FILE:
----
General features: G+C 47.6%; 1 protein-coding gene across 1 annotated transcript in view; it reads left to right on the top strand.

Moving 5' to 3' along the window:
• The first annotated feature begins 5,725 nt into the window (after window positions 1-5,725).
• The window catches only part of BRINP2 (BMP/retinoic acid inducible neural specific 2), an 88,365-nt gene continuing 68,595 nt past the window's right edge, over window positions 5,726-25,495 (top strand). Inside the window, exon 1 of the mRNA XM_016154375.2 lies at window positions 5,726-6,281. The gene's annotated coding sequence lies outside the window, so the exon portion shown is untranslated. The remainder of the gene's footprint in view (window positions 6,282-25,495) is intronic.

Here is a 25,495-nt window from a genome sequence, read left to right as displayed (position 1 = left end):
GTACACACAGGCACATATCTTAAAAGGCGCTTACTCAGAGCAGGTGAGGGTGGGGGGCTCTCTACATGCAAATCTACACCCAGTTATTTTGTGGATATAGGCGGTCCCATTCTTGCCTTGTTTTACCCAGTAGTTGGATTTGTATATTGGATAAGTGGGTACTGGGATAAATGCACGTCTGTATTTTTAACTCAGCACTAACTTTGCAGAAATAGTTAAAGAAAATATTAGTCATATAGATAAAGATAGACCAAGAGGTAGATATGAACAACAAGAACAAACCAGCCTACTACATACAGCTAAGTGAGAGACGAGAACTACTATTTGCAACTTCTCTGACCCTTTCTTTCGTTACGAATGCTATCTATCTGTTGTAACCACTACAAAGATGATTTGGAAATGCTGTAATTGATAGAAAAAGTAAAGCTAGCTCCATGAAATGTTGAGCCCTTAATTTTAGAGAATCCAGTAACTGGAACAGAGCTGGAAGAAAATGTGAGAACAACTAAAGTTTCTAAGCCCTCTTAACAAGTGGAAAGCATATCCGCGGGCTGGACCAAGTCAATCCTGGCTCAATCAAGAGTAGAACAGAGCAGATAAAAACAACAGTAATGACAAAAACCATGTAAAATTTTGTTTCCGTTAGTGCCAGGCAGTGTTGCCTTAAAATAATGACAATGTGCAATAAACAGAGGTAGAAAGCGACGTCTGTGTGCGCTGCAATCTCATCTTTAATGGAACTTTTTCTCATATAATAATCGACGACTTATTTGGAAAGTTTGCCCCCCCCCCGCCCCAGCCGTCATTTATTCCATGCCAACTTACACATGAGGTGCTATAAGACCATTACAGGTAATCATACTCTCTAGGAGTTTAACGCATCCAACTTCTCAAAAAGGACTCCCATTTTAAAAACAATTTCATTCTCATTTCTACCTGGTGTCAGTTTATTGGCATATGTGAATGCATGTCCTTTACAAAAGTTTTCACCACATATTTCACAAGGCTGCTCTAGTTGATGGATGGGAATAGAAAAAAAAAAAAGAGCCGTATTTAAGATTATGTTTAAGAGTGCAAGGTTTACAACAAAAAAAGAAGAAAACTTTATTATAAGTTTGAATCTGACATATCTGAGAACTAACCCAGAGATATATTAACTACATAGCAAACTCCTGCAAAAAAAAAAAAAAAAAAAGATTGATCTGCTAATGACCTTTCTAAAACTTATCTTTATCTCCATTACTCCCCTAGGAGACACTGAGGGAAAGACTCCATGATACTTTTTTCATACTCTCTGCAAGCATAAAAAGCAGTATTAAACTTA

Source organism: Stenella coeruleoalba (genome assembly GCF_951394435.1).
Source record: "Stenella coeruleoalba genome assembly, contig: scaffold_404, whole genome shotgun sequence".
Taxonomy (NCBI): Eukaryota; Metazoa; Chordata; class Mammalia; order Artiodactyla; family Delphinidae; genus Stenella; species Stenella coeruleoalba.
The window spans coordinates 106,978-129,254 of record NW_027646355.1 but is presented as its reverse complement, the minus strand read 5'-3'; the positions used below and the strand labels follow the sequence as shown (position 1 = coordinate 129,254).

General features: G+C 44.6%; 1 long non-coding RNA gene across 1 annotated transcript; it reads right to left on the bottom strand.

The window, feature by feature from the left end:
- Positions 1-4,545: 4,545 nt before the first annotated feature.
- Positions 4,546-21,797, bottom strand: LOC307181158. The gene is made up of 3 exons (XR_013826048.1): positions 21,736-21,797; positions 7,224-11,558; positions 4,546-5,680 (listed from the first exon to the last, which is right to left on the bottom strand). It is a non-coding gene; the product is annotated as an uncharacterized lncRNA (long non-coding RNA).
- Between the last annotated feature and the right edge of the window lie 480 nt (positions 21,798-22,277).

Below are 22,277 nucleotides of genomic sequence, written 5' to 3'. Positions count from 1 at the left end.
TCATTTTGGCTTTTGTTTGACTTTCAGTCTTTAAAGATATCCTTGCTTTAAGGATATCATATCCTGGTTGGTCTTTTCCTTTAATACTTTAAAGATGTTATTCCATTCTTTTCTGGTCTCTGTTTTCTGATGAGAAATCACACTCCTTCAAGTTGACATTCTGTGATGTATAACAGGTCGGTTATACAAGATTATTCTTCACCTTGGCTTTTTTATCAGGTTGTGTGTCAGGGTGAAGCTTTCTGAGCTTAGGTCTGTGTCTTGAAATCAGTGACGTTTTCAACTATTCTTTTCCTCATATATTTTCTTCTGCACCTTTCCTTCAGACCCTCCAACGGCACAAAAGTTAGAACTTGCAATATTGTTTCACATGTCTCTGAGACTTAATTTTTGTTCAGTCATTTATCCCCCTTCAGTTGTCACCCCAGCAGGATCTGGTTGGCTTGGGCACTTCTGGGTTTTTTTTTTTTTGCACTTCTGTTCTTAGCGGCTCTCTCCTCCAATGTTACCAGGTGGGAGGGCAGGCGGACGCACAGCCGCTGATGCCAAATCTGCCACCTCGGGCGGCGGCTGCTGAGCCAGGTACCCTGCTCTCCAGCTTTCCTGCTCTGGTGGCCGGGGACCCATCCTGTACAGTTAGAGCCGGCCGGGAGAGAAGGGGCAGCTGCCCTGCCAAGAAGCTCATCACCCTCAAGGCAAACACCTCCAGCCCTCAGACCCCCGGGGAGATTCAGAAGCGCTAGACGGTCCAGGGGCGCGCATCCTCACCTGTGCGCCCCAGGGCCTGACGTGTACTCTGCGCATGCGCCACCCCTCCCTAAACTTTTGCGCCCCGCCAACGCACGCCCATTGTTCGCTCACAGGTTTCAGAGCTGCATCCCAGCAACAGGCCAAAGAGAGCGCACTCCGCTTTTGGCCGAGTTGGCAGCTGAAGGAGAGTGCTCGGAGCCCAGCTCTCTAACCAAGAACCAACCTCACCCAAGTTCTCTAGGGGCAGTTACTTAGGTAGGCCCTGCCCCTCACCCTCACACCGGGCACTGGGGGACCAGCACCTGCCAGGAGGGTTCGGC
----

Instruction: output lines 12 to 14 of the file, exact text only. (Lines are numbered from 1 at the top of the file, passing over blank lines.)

The window, feature by feature from the left end:
- Positions 1-4,545: 4,545 nt before the first annotated feature.
- Positions 4,546-21,797, bottom strand: LOC307181158. The gene is made up of 3 exons (XR_013826048.1): positions 21,736-21,797; positions 7,224-11,558; positions 4,546-5,680 (listed from the first exon to the last, which is right to left on the bottom strand). It is a non-coding gene; the product is annotated as an uncharacterized lncRNA (long non-coding RNA).